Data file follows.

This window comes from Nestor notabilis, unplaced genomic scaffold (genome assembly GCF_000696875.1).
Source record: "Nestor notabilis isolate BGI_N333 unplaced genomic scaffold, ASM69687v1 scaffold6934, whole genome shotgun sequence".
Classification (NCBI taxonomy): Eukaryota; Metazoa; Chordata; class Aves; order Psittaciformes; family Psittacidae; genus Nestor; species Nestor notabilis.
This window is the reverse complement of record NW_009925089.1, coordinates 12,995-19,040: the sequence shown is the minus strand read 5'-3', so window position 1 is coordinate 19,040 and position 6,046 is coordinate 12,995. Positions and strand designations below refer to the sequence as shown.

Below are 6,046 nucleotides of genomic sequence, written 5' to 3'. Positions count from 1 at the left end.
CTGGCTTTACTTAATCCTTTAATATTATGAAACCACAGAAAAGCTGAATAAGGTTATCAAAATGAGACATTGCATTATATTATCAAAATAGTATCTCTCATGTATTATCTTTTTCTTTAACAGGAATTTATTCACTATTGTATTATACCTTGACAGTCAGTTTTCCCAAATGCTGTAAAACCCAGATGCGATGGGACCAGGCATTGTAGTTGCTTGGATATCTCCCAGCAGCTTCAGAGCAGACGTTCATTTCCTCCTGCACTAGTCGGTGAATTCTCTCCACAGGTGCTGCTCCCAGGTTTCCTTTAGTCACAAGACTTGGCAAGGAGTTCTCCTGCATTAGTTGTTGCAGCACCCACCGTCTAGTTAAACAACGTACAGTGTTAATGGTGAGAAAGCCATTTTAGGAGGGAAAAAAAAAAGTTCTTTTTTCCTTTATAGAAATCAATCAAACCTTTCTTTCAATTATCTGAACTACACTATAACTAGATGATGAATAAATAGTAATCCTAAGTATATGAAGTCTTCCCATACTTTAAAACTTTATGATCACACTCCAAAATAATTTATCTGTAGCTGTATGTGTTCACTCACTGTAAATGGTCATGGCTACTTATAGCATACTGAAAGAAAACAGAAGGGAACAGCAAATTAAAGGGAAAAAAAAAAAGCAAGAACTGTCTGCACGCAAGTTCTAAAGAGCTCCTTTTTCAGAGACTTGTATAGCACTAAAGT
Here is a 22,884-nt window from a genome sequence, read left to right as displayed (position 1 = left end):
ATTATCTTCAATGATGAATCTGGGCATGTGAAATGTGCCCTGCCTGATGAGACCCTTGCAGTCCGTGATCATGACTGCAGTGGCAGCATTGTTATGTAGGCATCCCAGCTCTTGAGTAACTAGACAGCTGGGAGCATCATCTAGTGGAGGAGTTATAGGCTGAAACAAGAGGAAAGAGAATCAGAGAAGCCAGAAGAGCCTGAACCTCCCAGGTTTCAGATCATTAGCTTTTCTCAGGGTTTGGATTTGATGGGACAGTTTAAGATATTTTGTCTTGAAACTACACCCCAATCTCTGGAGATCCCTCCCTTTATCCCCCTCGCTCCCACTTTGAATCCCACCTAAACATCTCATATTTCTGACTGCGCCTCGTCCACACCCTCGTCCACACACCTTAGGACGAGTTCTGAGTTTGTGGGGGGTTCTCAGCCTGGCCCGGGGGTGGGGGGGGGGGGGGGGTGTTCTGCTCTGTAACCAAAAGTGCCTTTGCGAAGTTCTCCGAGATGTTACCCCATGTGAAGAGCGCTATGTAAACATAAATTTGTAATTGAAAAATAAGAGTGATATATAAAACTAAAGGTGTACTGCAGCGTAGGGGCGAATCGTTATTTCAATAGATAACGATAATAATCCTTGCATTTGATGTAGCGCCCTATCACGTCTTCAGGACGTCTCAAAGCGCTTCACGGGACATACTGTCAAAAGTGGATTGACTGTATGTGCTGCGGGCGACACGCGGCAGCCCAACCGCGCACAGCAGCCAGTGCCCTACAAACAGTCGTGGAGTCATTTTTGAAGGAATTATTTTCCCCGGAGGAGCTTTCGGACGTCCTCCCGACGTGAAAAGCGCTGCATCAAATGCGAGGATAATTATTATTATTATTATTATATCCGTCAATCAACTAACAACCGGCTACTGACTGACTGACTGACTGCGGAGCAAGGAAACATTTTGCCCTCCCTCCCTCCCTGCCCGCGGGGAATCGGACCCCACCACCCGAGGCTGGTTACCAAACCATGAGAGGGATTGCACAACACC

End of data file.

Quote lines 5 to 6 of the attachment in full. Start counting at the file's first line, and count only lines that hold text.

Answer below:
Below are 6,046 nucleotides of genomic sequence, written 5' to 3'. Positions count from 1 at the left end.
CTGGCTTTACTTAATCCTTTAATATTATGAAACCACAGAAAAGCTGAATAAGGTTATCAAAATGAGACATTGCATTATATTATCAAAATAGTATCTCTCATGTATTATCTTTTTCTTTAACAGGAATTTATTCACTATTGTATTATACCTTGACAGTCAGTTTTCCCAAATGCTGTAAAACCCAGATGCGATGGGACCAGGCATTGTAGTTGCTTGGATATCTCCCAGCAGCTTCAGAGCAGACGTTCATTTCCTCCTGCACTAGTCGGTGAATTCTCTCCACAGGTGCTGCTCCCAGGTTTCCTTTAGTCACAAGACTTGGCAAGGAGTTCTCCTGCATTAGTTGTTGCAGCACCCACCGTCTAGTTAAACAACGTACAGTGTTAATGGTGAGAAAGCCATTTTAGGAGGGAAAAAAAAAAGTTCTTTTTTCCTTTATAGAAATCAATCAAACCTTTCTTTCAATTATCTGAACTACACTATAACTAGATGATGAATAAATAGTAATCCTAAGTATATGAAGTCTTCCCATACTTTAAAACTTTATGATCACACTCCAAAATAATTTATCTGTAGCTGTATGTGTTCACTCACTGTAAATGGTCATGGCTACTTATAGCATACTGAAAGAAAACAGAAGGGAACAGCAAATTAAAGGGAAAAAAAAAAAGCAAGAACTGTCTGCACGCAAGTTCTAAAGAGCTCCTTTTTCAGAGACTTGTATAGCACTAAAGT